Dresden Files: New York
A measure of your overall artistic ability, including both knowledge of composition of a plethora of creative works (painting, dance, music, writing, and some elements of acting) as well as the performance or production of the aforementioned works themselves.
Common sense should dictate whether or not a character is practiced in a particular medium—if the character is a journalist, they probably don’t do ballet. Some groups may want to nail this down more specifically, for this skill and for others (like Scholarship). A good guideline is to allow the player to choose areas of specialty equal to the rating of the skill. So, a character with Good (+3) Performance is practiced in three mediums of art. If you’re going to do this, keep in mind that some characters might be locked out of using the Play to an Audience or Composition trappings, depending on context.
Use Performance to know about Art. Performance is identical to Scholarship, through the fields it applies to are more limited and more focused. Thanks to this narrowed focus on the fields of art and performance, a few shifts of success on a Performance roll may pay out more information when compared to the same number of shifts from a Scholarship roll on the same target.
Use Performance to produce and artistic composition of virtually any type. You must be familiar with and practiced in the medium.You produce works of a quality equal to your skill. Without stunts, it’s probable that none of them will be masterpieces, but any art that’s Average or better can be displayed without any real embarrassment (unless directly being compared to better pieces).
Use Performance to creatively express ideas in communication whether writing or speaking. Performance is used to modify Scholarship rolls for your writing (or vice versa). There are exceptions, such as dry, academic documents (which use pure Scholarship) and poetry (which uses just Performance). In public speaking Performance modifies (page 214) whatever skill (Rapport, Intimidation, Presence, or Deceit) you are using, so long as the communication has a creative or component.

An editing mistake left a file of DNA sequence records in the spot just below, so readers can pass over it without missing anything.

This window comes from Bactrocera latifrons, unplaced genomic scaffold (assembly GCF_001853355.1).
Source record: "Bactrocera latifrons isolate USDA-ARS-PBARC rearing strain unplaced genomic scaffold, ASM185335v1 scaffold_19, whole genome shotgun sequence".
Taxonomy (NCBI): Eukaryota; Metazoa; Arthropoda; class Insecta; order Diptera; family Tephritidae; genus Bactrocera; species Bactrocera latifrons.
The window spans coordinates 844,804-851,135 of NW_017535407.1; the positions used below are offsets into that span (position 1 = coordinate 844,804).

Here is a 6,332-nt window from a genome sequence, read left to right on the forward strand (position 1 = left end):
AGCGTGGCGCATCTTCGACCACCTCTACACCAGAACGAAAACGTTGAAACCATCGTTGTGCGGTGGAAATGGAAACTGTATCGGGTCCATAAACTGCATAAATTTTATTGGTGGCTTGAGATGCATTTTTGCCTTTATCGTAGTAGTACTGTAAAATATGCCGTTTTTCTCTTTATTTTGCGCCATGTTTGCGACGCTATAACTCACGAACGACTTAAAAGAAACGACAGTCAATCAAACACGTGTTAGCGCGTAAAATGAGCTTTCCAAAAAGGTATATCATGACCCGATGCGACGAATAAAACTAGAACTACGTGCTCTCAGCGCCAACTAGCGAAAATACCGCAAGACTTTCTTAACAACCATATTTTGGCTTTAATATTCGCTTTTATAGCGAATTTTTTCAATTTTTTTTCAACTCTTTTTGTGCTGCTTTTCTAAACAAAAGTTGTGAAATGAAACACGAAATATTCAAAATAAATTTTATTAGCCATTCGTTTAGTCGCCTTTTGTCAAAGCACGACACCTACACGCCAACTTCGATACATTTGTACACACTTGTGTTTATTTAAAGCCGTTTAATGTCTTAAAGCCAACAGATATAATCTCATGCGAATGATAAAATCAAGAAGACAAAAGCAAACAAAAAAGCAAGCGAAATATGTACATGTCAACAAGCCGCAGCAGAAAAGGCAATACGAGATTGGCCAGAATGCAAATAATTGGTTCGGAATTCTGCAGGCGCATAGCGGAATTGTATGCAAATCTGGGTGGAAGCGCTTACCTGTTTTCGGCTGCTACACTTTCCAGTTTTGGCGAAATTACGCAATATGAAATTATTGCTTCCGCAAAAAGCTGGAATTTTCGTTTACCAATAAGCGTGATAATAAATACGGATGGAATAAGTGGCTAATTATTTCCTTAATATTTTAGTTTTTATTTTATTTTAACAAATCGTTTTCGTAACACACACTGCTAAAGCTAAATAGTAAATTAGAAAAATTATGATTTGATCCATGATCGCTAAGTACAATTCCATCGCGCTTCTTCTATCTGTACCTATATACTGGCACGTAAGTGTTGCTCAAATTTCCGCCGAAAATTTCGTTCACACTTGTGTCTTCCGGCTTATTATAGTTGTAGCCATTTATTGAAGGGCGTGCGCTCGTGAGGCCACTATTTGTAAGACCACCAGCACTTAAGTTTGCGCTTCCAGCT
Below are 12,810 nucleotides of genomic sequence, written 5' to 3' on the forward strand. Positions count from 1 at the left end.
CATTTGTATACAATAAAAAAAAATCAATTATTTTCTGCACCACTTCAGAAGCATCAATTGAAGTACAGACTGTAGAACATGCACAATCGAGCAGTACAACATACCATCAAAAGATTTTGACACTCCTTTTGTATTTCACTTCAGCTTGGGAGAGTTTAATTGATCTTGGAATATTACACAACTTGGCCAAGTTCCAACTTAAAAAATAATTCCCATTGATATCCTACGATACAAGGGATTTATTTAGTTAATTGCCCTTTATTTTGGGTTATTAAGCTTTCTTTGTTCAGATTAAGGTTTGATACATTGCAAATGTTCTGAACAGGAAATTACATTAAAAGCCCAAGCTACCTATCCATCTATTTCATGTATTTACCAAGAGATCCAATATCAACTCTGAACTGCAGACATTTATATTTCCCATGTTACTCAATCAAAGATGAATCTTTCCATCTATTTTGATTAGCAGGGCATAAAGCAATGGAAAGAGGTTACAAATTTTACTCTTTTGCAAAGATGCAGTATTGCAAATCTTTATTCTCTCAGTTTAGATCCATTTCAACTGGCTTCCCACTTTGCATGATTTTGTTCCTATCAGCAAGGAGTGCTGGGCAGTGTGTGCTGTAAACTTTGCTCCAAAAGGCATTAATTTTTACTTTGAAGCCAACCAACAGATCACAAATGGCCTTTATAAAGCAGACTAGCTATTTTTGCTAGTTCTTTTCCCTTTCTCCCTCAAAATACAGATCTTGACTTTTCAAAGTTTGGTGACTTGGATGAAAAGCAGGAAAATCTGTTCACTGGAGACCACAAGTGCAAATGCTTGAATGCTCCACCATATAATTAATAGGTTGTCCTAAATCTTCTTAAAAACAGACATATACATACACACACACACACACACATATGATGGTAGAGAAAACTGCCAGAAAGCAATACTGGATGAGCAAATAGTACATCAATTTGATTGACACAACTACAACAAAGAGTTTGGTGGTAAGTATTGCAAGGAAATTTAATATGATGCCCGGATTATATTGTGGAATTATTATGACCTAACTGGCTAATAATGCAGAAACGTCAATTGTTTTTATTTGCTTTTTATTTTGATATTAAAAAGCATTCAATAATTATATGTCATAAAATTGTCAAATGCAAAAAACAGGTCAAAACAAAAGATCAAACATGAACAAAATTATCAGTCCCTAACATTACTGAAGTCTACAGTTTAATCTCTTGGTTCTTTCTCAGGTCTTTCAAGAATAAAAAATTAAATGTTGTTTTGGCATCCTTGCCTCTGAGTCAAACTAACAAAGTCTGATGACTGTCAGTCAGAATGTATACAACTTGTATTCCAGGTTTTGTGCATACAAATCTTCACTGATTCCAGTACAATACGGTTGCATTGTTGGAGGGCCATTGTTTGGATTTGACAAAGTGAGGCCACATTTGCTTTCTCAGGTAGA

Playing to an Audience
Use Performance to interact with an audience—producing a reaction in a crowd with creative expression.You can use Performance to declare (page 116) aspects on a scene when those aspects might arise from a moving performance, affecting everyone in a room at once. Usually, aspects declared by this method must be broad, indicating the mood of the crowd, rather than specific and targeted at individuals present.
Art Historian: You not only create art, you’ve studied it deeply. Gain a +1 whenever using Performance as a knowledge or perception skill to research or study a work of art. Gain an additional +1 in a specific, broad area of art (e.g., music, painting, sculpture), and another +1 in a yet narrower area (e.g., pop music, Renaissance paintings, the Dada movement) for a total +3 whenever dealing with your area of greatest expertise.
Impersonator: Given a few hours to study someone’s behavior and modes of speech, you may imitate their mannerisms and voice, using Performance instead of Deceit to convince someone you are that person. Without strongly controlling the circumstances (e.g., impersonating someone over the phone), such impersonations won’t last very long. If combined with the Makeup Artist stunt (page 151) and plenty of preparation, you may use either Performance or Deceit to pull off a full impersonation, using the better skill for all relevant rolls and getting a +1 against Investigation rolls trying to penetrate the disguise.
Poet: You have an affinity for beauty in written and spoken language. Your Performance is at +2 when composing something with words and is considered to be two higher when used to modify (page 214) a social skill.
Pointed Performance: When performing for an audience, normally you can only create aspects on the scene that are broad, focused on general moods (Creepy as Hell, Let’s Party!, Uninhibited). With this stunt, you may make performances that target something more specific, perhaps directing that mood at a particular person or group. For instance, a satirist with this stunt could attempt to use his performance either to elicit a response from one person in the audience (The Jig Is Up) or to cause the audience to direct their mood toward that person (Check Out the Emperor’s New Clothes).